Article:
What if a grower calibrated wrong and seeded at 3 pounds/acre instead of 5 pounds as intended? If that seed had a thousand kernel weight (TKW) of 5 grams, the actual number of surviving plants per square foot could be lower than the minimum 4-5 plants required for canola to reach its yield potential. Click here to see how important it is to recalibrate when switching crops or varieties.
Should the grower reseed?
Not likely. This thin stand is not optimal for yield (see the graph below) but a thin stand at the end of May has better yield and quality potential than the alternative, which is reseeding.
The key is to protect those few plants. Thresholds for everything are lower with a thin stand. Watch closely for insects and consider spraying for flea beetles when damage is only 20%. Keep weed competition to a minimum. And know that the large bushy plants that this crop produces will have wider windows of susceptibility for sclerotinia. If the risk is high, a split application of fungicide may be warranted because the flowering period will be longer.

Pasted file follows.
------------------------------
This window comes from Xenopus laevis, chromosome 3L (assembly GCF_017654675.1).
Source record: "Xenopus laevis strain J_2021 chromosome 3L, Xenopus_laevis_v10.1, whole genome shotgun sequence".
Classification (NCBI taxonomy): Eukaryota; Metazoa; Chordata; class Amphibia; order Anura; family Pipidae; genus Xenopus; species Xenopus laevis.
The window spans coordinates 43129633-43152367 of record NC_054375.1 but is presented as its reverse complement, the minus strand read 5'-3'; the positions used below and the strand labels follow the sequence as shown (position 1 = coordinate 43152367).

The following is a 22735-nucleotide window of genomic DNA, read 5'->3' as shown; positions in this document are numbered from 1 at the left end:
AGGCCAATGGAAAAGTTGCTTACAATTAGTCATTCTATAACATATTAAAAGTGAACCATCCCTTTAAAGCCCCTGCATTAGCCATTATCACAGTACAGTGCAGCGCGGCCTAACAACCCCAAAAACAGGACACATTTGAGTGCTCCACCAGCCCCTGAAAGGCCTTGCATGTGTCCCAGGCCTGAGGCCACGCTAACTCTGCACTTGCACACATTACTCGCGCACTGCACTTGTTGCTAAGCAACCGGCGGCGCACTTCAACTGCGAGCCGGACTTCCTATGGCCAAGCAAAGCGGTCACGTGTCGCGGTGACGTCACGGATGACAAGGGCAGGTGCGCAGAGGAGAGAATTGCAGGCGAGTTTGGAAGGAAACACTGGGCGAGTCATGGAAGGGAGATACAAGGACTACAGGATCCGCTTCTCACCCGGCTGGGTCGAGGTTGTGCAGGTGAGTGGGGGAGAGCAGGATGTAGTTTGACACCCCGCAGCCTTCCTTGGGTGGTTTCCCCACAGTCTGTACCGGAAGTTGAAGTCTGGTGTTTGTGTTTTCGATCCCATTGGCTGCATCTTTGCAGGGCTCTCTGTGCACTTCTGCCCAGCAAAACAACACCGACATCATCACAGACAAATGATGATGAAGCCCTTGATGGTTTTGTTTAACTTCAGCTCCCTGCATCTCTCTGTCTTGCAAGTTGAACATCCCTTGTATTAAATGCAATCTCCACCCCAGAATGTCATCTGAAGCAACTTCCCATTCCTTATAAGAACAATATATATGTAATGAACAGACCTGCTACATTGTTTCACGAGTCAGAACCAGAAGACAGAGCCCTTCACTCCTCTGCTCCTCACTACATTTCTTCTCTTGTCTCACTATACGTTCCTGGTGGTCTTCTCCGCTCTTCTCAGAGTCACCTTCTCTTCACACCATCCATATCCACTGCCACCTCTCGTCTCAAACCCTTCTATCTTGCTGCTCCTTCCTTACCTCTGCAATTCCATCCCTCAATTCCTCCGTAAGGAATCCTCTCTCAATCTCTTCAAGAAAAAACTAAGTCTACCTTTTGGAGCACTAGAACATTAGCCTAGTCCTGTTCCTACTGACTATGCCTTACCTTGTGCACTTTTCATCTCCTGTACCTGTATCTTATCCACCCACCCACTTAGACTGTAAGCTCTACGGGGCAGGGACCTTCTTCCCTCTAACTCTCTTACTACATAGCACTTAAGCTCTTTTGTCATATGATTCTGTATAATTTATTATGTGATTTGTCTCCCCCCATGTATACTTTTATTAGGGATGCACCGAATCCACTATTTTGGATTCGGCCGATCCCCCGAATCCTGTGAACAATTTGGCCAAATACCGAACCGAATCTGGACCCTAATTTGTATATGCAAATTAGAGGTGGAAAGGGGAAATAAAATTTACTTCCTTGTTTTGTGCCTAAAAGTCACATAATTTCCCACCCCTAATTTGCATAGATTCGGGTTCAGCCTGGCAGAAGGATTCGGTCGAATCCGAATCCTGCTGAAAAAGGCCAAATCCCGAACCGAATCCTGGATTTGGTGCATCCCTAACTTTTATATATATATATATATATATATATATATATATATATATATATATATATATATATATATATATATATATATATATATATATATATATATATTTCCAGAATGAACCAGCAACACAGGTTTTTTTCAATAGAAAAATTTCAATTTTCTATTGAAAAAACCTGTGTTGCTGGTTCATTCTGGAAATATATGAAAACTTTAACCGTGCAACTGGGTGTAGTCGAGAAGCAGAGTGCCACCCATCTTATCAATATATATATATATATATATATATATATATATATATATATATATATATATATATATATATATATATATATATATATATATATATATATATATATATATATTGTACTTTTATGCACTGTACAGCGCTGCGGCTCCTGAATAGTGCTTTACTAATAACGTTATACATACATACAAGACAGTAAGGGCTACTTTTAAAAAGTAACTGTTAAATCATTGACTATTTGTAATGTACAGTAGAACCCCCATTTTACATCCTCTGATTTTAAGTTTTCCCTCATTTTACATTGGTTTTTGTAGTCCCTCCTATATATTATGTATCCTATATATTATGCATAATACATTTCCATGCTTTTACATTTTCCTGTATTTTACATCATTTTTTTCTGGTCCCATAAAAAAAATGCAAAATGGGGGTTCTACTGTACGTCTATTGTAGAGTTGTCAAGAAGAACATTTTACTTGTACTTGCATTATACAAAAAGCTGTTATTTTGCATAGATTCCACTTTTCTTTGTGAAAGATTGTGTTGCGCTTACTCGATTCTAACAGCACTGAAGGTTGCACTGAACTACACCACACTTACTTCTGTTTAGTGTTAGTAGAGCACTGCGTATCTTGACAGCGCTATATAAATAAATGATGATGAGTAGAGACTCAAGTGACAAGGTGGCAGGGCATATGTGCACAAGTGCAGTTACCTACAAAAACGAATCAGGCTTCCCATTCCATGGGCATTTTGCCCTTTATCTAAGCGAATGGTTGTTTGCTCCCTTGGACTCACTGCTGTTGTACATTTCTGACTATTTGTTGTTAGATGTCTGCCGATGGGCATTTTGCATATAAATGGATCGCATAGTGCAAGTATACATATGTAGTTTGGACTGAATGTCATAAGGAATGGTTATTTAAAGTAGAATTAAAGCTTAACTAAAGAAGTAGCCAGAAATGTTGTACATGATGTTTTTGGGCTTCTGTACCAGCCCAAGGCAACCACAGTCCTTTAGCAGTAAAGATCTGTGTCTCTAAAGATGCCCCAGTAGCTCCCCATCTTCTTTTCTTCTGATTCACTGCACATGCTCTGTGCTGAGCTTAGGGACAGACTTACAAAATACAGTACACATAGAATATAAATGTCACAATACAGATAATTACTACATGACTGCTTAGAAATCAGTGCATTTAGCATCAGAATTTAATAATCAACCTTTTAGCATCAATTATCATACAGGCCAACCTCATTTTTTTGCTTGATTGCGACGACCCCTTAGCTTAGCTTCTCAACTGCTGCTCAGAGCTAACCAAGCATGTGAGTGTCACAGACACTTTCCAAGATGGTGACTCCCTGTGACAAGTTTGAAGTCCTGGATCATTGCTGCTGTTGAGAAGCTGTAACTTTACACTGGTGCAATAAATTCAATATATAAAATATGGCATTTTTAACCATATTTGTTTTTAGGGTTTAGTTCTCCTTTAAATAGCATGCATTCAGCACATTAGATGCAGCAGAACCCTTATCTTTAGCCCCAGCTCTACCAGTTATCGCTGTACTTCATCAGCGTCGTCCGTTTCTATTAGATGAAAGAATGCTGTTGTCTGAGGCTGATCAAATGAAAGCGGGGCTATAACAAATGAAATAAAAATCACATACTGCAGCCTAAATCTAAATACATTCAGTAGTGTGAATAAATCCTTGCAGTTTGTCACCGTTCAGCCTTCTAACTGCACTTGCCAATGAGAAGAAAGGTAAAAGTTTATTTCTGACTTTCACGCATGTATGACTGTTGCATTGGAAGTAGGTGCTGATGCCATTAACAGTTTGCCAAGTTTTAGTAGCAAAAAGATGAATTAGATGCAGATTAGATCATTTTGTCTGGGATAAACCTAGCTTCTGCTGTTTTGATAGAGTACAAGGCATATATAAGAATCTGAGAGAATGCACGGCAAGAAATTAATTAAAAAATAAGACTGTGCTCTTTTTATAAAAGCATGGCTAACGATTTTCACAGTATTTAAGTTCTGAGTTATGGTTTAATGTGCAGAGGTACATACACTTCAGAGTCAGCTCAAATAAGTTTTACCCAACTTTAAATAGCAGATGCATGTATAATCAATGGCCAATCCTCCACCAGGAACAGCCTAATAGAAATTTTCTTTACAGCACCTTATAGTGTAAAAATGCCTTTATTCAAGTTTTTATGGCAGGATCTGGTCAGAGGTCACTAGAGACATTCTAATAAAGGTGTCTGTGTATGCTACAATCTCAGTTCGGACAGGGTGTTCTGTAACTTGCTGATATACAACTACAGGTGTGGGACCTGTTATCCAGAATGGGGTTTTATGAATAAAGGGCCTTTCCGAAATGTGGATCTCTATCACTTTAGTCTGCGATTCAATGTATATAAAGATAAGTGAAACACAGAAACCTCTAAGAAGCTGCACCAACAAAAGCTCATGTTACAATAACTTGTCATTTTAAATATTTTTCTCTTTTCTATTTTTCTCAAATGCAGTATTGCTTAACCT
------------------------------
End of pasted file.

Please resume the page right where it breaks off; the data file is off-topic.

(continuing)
If growers know immediately that they made a mistake with the seeding rate, they could try to overseed to bump the rate. But if the mistake is not known for a couple days, just leave the crop, assess it as it emerges, and manage accordingly. Don’t try to overseed because it could damage germinated seedlings and create a multi-stage crop that presents management challenges all season long.